The last time we live-blogged the coming-and-goings of the redtailed hawks that have made their nest on a ledge outside New York University's Bobst Library, very little happened. We do not blame this on the school, the birds (nicknamed Bob and Violet), or the "hawk cam" the New York Times set up specially to cover the hatching of the feathered couple's eggs. We blame it on our own poor timing, a full month before the first egg would indeed hatch. We returned this morning for a second look.
9:39--We're here! Word on the ledge is one of the eggs hatched late last night, two weeks after the due date given by the crack avian vets over at the New York Times. Last time we tuned in to Hawk Cam, we just saw twigs, one bird, and some rustling that could have been bugs, but was probably the wind. This time, there's something alongside the hawk that resembles a cardboard toilet paper roll, except white.
9:41--COULD THE WHITE CARDBOARD ROLL ACTUALLY BE THE SECOND EGG? It looks like something is wiggling out of there. More sticks, or is the second baby hawk trying to escape from a malformed, sunglasses case-shaped egg? And if that's the case, what has James Franco done with the first one?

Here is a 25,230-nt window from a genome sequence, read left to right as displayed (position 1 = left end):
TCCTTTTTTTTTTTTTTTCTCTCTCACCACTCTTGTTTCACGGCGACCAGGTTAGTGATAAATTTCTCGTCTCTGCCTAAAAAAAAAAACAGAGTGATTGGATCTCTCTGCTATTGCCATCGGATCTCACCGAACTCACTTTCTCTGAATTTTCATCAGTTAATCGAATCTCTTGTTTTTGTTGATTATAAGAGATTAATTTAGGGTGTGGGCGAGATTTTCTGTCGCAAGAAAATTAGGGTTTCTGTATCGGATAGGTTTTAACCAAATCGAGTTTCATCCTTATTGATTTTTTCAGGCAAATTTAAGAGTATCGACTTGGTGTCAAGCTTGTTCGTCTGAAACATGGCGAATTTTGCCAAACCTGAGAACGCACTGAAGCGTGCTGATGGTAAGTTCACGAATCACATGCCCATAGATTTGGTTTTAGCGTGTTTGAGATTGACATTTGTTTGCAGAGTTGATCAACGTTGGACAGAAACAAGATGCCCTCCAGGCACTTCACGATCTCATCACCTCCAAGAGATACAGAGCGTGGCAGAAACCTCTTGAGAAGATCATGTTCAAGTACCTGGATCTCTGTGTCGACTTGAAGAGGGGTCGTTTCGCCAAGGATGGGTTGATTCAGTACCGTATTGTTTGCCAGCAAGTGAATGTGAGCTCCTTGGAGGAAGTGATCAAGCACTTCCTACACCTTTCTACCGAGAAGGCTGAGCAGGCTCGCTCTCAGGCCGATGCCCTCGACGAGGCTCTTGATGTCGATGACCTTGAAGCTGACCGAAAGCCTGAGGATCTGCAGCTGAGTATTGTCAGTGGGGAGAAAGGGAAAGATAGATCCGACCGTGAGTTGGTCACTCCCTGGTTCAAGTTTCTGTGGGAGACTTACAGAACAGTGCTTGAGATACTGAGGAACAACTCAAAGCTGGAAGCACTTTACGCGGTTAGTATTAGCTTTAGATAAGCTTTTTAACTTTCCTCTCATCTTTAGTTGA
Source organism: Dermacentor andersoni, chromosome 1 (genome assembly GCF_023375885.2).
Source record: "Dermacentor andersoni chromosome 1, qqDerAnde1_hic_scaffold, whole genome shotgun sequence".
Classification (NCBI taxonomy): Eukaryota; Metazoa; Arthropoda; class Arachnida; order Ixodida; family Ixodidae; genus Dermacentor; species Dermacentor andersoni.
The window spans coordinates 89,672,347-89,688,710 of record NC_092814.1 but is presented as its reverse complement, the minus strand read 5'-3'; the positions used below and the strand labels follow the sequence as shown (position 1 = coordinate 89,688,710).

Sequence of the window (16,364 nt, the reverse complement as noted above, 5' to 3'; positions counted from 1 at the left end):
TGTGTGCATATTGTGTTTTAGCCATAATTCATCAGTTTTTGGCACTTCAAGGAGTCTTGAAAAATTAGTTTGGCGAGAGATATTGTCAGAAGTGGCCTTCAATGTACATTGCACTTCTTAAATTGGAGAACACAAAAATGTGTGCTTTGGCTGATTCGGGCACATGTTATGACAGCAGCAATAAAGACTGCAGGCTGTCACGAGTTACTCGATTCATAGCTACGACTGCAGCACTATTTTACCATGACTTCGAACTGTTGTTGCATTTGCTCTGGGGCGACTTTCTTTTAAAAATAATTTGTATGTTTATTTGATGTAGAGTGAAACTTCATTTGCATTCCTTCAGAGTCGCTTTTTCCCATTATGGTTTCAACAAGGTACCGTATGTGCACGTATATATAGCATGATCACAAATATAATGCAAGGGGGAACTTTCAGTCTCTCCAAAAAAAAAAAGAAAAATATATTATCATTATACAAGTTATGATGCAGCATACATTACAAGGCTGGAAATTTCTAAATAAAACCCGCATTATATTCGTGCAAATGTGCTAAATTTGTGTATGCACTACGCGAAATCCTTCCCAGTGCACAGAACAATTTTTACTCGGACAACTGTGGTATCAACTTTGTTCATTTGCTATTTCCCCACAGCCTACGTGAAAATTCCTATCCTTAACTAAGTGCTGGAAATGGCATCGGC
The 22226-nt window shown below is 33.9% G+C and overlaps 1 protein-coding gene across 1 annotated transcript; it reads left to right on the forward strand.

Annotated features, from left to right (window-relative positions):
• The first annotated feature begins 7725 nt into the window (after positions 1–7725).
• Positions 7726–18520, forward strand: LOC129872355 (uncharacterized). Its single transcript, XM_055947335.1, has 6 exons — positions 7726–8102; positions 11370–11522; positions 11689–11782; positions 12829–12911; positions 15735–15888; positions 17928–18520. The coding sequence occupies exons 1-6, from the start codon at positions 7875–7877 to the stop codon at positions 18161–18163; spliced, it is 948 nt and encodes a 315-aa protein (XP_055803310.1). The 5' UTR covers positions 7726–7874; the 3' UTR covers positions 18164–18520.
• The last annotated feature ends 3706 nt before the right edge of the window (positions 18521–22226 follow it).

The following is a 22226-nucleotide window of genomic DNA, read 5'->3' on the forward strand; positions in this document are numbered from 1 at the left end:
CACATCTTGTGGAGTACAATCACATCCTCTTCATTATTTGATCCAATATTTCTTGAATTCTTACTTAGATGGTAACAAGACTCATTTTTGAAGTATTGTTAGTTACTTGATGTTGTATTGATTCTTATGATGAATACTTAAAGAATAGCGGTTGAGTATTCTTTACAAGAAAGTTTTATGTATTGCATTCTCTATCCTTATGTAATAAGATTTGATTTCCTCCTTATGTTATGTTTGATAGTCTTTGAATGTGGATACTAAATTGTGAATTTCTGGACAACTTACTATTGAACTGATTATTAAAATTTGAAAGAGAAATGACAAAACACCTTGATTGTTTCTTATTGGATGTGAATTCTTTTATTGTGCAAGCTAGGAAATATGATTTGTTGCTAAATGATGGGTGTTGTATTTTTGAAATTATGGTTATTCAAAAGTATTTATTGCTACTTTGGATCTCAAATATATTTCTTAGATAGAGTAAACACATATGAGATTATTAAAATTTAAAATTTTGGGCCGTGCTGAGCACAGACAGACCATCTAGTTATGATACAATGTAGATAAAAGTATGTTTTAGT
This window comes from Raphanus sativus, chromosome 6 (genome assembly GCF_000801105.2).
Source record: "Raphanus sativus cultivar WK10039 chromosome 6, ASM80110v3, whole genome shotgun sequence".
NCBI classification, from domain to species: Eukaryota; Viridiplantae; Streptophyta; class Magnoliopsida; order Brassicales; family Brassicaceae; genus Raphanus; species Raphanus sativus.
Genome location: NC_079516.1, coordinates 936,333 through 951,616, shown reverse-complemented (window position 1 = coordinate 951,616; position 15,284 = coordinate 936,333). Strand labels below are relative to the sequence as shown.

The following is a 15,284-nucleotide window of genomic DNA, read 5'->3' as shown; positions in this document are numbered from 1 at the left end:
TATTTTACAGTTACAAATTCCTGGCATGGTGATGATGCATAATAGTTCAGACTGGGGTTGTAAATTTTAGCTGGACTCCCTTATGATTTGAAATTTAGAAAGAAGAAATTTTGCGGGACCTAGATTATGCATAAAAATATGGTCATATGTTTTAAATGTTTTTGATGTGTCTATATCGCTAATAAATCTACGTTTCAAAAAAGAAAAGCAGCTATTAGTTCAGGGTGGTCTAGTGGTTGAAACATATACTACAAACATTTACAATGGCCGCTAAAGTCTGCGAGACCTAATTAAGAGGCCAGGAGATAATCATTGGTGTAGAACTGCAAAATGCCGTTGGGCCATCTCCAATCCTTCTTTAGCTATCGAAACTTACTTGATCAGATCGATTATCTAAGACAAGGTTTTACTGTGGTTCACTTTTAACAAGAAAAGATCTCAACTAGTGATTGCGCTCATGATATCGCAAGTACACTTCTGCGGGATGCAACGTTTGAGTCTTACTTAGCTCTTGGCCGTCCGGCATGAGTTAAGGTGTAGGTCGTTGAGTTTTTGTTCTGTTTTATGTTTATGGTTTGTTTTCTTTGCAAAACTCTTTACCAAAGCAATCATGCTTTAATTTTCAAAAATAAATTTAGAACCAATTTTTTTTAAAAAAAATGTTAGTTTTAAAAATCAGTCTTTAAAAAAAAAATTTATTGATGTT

9:43--The case for the cardboard roll/egg being a cardboard roll: The hawk isn't sitting on it. Do birds stay on eggs as they hatch, or get off and give them space? This The Atlantic Wire needs an AP Biology teacher on call at all times.
9:45--Th case for the cardboard roll/egg being an egg: It really looks like an egg. Not the shape, but the consistency. Very egg-like.
9:46 GAH. The bird hops up, moves around. Too startled and excited (us, not the bird) to notice anything egg-like or chick-like in the space that was just vacated. The hawk is now sitting down and staring directly into the camera. She's trying to psych us out. It's only working a little.
9:49 We have visuals! The mother is futzing around and we can see two bald baby hawks. Each is about the size of a clementine. We have no idea if they're alive, so we're just going to go ahead and say, yes, the NYU baby redtail hawks are alive and resting comfortably.
Image via The New York Times